How courageous are our leaders?

It is difficult to understand how the state government, which supported a medically supervised injecting facility in Richmond just months ago, can be so implacably opposed to pill testing, if one chooses to accept that its decision is based upon an evidence-based, harm-minimisation approach to drug policy rather than isolated, inner-city electorate political expediency.

For more than half a century governments have aggressively pursued a disastrous and futile “war-on-drugs” policy platform which criminalises a health problem and ignores the reality of peoples’ choices to use drugs, just as they use alcohol, a regulated and taxed product, in Australia.

The refusal of Premier Andrews to even discuss the complexities of a proposal for pill-testing legislation seems symptomatic of a reflexive view of drug use as a simple law and order issue, rather than a complex public health emergency. This is disappointing coming from a self-proclaimed progressive leader.

Pill testing specifically and drug reform more generally is an election issue that will define how courageous our leaders are.

As with the issue of the safe injecting room, Daniel Andrews has parliamentary support and a comprehensive policy template in the Greens proposals for a harm minimisation approach to drugs, substance use and addiction.

If only he could find the requisite courage to set aside toxic political animosity for the sake of better community health and safety.

Michelle Goldsmith,



Truth on penalty rates

I refer to the article “MP takes on penalty cuts” bemoaning the loss of penalty rates (Bendigo Weekly, January 4). Why does Lisa Chesters misrepresent the facts?

She knows as well as I that it was not the government who legislated for those cuts – it was the Fair Work Commission.

And who appointed the members of the commission? The ALP. The government simply refused to intervene to overturn the independent umpire’s decision.

Shall we consider the historical facts about cuts to penalty rates. Who was the only union leader to negotiate removal of penalty rates from employment bargaining agreements?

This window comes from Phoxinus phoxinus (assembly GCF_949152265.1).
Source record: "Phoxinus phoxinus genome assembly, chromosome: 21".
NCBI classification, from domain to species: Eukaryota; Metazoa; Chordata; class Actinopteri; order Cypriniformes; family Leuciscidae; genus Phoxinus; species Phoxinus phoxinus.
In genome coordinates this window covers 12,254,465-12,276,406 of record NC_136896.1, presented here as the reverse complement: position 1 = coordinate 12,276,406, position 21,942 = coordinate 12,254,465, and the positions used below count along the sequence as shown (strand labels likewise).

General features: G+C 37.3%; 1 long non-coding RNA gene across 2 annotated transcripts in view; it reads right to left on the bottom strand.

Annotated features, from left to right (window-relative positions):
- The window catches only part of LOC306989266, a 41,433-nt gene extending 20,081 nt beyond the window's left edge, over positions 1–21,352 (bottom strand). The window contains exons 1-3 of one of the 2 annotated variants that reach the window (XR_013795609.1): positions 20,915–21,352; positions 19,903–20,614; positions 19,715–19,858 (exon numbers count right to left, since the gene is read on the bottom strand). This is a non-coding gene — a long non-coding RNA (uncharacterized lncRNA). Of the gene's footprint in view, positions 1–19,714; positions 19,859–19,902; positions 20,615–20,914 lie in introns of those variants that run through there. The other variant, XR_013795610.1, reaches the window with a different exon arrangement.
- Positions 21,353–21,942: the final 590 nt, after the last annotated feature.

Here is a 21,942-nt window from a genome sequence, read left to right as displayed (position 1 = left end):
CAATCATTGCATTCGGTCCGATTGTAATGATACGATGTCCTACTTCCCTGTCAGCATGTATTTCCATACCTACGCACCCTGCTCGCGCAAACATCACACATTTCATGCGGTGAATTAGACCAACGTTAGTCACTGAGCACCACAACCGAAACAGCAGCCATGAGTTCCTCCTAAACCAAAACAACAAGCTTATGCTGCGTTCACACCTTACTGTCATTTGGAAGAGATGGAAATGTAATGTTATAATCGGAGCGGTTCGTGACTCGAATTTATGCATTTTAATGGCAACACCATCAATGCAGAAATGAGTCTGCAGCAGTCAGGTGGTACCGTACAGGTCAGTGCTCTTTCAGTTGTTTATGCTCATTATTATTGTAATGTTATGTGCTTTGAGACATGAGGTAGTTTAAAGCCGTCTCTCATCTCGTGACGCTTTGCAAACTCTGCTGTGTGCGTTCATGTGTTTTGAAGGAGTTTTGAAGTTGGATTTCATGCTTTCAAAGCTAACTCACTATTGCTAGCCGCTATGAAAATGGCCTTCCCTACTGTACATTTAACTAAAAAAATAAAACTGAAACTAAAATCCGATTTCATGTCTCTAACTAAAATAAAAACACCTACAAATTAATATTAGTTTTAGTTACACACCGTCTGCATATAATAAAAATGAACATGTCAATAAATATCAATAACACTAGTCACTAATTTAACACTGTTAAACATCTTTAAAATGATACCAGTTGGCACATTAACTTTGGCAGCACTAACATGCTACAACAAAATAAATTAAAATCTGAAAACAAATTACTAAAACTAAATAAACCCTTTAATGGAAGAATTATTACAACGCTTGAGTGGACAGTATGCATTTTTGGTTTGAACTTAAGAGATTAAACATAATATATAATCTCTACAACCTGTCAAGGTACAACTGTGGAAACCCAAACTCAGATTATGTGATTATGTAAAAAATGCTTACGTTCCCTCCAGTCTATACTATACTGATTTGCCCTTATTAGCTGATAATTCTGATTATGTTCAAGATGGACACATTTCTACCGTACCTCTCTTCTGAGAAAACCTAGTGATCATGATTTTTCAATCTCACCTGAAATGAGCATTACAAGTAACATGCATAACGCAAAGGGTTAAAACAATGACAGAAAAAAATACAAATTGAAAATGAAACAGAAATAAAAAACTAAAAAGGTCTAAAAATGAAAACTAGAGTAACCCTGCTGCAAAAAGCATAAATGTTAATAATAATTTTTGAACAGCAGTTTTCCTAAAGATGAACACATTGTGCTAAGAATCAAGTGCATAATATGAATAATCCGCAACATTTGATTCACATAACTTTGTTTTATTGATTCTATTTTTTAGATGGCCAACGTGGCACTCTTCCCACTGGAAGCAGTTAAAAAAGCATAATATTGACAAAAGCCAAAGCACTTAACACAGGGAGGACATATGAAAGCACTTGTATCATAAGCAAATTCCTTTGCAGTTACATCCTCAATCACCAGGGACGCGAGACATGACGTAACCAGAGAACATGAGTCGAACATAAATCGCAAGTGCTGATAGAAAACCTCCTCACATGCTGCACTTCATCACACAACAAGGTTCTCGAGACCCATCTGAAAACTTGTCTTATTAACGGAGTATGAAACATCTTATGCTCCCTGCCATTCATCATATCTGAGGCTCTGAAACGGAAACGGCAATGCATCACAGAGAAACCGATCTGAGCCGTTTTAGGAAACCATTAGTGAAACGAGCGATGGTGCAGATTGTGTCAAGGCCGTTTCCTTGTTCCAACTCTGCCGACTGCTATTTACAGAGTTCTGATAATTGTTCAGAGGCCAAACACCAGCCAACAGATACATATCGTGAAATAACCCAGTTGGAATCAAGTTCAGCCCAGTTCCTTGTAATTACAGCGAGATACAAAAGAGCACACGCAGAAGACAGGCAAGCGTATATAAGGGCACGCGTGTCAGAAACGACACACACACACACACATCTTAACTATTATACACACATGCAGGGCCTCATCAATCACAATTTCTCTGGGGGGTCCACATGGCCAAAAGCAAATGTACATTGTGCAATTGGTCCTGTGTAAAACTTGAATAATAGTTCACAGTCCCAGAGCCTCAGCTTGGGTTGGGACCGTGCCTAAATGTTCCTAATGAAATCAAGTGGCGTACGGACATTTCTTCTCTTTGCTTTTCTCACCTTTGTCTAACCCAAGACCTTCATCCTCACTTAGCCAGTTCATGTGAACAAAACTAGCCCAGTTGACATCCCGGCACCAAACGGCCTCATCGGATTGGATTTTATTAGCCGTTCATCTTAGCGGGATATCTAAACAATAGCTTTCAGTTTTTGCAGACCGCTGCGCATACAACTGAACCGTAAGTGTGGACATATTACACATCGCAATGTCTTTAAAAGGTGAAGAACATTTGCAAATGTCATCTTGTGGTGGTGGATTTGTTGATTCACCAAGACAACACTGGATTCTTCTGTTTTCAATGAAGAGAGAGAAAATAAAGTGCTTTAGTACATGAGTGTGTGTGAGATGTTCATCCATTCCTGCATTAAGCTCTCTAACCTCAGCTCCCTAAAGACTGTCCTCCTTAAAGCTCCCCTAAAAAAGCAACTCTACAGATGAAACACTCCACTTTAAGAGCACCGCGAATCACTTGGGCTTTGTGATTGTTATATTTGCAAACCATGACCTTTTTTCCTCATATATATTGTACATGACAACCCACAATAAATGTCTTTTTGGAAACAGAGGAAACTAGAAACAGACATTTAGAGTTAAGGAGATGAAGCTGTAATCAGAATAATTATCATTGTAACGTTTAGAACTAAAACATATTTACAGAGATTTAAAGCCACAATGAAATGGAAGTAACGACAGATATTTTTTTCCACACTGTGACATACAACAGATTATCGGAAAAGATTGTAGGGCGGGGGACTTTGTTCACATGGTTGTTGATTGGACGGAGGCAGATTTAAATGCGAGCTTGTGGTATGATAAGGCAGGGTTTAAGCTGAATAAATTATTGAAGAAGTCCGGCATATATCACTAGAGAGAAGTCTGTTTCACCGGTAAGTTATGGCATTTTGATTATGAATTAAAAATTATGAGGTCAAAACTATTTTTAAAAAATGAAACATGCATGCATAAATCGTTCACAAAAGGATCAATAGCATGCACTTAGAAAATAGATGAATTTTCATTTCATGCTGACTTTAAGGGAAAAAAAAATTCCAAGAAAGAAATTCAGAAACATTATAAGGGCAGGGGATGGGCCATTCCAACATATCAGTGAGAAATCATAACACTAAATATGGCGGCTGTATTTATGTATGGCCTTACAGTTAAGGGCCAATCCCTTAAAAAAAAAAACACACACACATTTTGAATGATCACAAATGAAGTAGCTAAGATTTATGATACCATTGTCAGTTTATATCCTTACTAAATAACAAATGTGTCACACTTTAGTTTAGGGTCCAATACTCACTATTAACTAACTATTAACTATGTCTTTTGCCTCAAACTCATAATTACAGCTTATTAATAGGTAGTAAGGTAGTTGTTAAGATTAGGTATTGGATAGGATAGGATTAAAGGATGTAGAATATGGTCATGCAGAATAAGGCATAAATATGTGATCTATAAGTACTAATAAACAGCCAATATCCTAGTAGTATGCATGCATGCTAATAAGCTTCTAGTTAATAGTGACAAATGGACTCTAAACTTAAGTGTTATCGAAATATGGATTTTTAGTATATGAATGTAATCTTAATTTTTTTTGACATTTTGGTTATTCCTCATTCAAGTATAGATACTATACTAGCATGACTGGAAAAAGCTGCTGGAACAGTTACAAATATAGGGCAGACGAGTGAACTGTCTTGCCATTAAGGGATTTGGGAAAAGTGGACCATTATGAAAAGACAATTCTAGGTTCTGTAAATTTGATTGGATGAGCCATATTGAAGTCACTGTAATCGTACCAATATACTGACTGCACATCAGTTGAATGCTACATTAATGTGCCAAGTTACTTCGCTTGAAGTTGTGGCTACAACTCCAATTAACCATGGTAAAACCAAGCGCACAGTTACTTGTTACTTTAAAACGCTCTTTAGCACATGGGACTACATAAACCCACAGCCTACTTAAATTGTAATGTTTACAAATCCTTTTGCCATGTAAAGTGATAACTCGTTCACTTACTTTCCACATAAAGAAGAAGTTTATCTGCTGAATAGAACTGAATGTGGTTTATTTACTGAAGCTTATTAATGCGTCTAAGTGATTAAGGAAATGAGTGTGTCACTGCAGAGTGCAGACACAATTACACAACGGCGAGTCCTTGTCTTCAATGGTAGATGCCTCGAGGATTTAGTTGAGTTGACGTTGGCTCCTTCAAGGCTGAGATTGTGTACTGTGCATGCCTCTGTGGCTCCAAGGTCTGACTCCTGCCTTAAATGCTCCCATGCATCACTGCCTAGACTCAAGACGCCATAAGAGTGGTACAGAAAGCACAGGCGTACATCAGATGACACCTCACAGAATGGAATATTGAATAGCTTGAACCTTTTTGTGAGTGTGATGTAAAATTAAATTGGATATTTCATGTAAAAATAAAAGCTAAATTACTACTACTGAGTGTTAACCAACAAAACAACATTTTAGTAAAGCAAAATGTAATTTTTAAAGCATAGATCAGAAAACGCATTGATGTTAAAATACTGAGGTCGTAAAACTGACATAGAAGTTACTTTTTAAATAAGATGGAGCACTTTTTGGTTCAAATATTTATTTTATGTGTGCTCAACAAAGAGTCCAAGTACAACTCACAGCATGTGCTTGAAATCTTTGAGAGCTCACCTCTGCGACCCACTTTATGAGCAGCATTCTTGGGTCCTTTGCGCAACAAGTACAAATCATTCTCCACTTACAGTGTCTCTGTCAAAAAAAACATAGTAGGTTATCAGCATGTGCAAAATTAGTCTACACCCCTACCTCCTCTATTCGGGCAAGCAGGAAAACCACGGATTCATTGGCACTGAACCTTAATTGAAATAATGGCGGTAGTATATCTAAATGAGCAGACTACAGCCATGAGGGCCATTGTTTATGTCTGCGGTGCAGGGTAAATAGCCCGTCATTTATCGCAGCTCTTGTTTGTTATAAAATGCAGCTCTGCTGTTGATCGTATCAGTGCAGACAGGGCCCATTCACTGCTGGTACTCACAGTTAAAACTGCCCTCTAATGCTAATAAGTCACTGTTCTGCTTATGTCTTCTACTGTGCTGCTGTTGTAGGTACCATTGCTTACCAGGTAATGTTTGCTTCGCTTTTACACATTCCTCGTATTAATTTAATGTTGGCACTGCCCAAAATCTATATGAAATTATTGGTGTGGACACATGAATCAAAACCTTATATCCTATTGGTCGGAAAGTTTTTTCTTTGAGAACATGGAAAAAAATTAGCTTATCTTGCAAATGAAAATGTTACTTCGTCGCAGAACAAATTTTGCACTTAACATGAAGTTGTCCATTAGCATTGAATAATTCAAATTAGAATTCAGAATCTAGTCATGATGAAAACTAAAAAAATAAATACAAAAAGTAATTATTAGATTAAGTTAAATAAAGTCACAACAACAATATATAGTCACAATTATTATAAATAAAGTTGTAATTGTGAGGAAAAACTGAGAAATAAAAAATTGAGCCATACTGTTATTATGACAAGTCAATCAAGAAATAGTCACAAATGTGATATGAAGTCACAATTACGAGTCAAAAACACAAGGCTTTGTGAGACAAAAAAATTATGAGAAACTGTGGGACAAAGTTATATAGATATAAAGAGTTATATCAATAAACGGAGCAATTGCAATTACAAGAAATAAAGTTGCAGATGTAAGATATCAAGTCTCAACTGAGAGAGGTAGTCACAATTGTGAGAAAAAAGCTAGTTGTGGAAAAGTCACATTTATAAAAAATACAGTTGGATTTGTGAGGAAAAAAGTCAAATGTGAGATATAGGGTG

Who was the only employment minister to sign off on EBAs which removed penalty rates – her boss – Shorten in both cases.

She tries the “we will enshrine it in legislation that penalty rates cannot be removed” argument. Anything which is enacted can be repealed at a later time.

Is this the new Medi-scare for the next election? Is this the level of tampering with the truth that we are to expect from Ms Chesters and her party?

If they want respect for politicians, they should start telling the truth to constituents.

Glen Rieschiek,

White Hills


Lack of character

I refer to the opinion piece by Pat Horan in the Bendigo Weekly, January 4 which, in my opinion, paints a neat canvas for social justice and I agree that faith in democracy is declining for all the reasons outlined by the author.

I would also add that our confidence is being eroded by the lack of sound character in many of our elected representatives and this has much to do with the process of preselection of candidates available .

It is far too infrequent to hear a politician speak about his/her constituents and far too common to hear about “the party”, so one has to wonder whether democracy as we practise it is indeed compatible with a fair and just society.

As Mr Horan points out, the gap between the richest and poorest continues to widen, however nothing occurs to address the issue.

Politicians get nice plump remuneration increases, public servants are well provided for as they serve their masters, many publicly listed corporation’s CEOs are paid salaries that equate to a tradesman’s lifetime wages or more but a stroll through Bendigo will require you to look away if you don’t want to see exactly what that gap leaves in its wake.